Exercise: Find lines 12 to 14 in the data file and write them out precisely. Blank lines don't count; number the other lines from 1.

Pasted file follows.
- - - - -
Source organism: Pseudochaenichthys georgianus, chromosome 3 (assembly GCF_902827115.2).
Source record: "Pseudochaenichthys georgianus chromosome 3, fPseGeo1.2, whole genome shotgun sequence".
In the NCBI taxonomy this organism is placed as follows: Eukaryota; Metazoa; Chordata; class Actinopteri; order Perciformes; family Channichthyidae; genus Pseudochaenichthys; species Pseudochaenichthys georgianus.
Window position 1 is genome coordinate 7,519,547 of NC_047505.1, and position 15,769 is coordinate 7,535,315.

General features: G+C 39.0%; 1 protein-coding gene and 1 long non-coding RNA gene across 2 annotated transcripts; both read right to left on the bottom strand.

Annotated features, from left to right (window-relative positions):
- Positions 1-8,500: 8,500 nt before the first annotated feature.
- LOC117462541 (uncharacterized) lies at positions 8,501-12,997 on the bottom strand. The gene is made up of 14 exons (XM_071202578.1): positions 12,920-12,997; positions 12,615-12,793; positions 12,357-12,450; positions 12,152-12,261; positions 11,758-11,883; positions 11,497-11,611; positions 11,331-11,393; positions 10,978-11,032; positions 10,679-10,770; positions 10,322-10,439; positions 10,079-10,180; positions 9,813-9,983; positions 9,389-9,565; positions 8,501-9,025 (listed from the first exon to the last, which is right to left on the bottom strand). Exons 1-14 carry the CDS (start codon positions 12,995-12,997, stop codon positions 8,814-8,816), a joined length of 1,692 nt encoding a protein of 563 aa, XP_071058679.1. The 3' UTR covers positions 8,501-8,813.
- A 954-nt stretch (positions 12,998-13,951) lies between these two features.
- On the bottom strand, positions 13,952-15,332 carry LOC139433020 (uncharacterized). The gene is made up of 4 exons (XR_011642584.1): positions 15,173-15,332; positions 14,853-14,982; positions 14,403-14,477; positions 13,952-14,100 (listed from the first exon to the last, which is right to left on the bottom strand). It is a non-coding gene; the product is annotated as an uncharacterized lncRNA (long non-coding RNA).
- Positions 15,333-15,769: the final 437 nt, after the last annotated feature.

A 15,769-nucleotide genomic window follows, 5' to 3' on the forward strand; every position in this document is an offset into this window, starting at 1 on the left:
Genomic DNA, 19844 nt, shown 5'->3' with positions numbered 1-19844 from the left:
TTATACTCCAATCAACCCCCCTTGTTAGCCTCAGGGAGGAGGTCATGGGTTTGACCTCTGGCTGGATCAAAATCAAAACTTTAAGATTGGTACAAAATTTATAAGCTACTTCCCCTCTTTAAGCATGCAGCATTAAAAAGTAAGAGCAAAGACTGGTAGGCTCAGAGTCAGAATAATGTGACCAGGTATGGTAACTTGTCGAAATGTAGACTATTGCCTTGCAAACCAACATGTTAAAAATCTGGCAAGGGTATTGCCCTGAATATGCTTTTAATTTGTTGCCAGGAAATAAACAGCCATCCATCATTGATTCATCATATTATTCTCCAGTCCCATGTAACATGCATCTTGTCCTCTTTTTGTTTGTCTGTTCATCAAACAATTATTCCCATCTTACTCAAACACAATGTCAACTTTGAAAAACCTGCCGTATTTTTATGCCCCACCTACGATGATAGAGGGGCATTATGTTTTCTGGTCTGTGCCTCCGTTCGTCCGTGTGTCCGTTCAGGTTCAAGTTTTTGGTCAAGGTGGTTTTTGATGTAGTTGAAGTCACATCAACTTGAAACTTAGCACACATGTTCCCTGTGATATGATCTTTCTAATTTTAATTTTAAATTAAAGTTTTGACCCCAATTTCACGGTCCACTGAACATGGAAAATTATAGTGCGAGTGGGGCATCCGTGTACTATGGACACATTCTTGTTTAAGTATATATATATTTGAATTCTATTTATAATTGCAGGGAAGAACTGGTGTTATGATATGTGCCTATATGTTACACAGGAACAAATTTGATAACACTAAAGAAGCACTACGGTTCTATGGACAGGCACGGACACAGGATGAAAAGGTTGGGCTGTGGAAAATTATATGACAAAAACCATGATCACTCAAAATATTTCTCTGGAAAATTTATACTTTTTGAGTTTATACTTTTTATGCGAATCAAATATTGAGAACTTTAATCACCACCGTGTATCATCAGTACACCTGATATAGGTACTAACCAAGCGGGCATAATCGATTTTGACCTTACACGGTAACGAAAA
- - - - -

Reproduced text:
A 15,769-nucleotide genomic window follows, 5' to 3' on the forward strand; every position in this document is an offset into this window, starting at 1 on the left:
Genomic DNA, 19844 nt, shown 5'->3' with positions numbered 1-19844 from the left:
TTATACTCCAATCAACCCCCCTTGTTAGCCTCAGGGAGGAGGTCATGGGTTTGACCTCTGGCTGGATCAAAATCAAAACTTTAAGATTGGTACAAAATTTATAAGCTACTTCCCCTCTTTAAGCATGCAGCATTAAAAAGTAAGAGCAAAGACTGGTAGGCTCAGAGTCAGAATAATGTGACCAGGTATGGTAACTTGTCGAAATGTAGACTATTGCCTTGCAAACCAACATGTTAAAAATCTGGCAAGGGTATTGCCCTGAATATGCTTTTAATTTGTTGCCAGGAAATAAACAGCCATCCATCATTGATTCATCATATTATTCTCCAGTCCCATGTAACATGCATCTTGTCCTCTTTTTGTTTGTCTGTTCATCAAACAATTATTCCCATCTTACTCAAACACAATGTCAACTTTGAAAAACCTGCCGTATTTTTATGCCCCACCTACGATGATAGAGGGGCATTATGTTTTCTGGTCTGTGCCTCCGTTCGTCCGTGTGTCCGTTCAGGTTCAAGTTTTTGGTCAAGGTGGTTTTTGATGTAGTTGAAGTCACATCAACTTGAAACTTAGCACACATGTTCCCTGTGATATGATCTTTCTAATTTTAATTTTAAATTAAAGTTTTGACCCCAATTTCACGGTCCACTGAACATGGAAAATTATAGTGCGAGTGGGGCATCCGTGTACTATGGACACATTCTTGTTTAAGTATATATATATTTGAATTCTATTTATAATTGCAGGGAAGAACTGGTGTTATGATATGTGCCTATATGTTACACAGGAACAAATTTGATAACACTAAAGAAGCACTACGGTTCTATGGACAGGCACGGACACAGGATGAAAAGGTTGGGCTGTGGAAAATTATATGACAAAAACCATGATCACTCAAAATATTTCTCTGGAAAATTTATACTTTTTGAGTTTATACTTTTTATGCGAATCAAATATTGAGAACTTTAATCACCACCGTGTATCATCAGTACACCTGATATAGGTACTAACCAAGCGGGCATAATCGATTTTGACCTTACACGGTAACGAAAA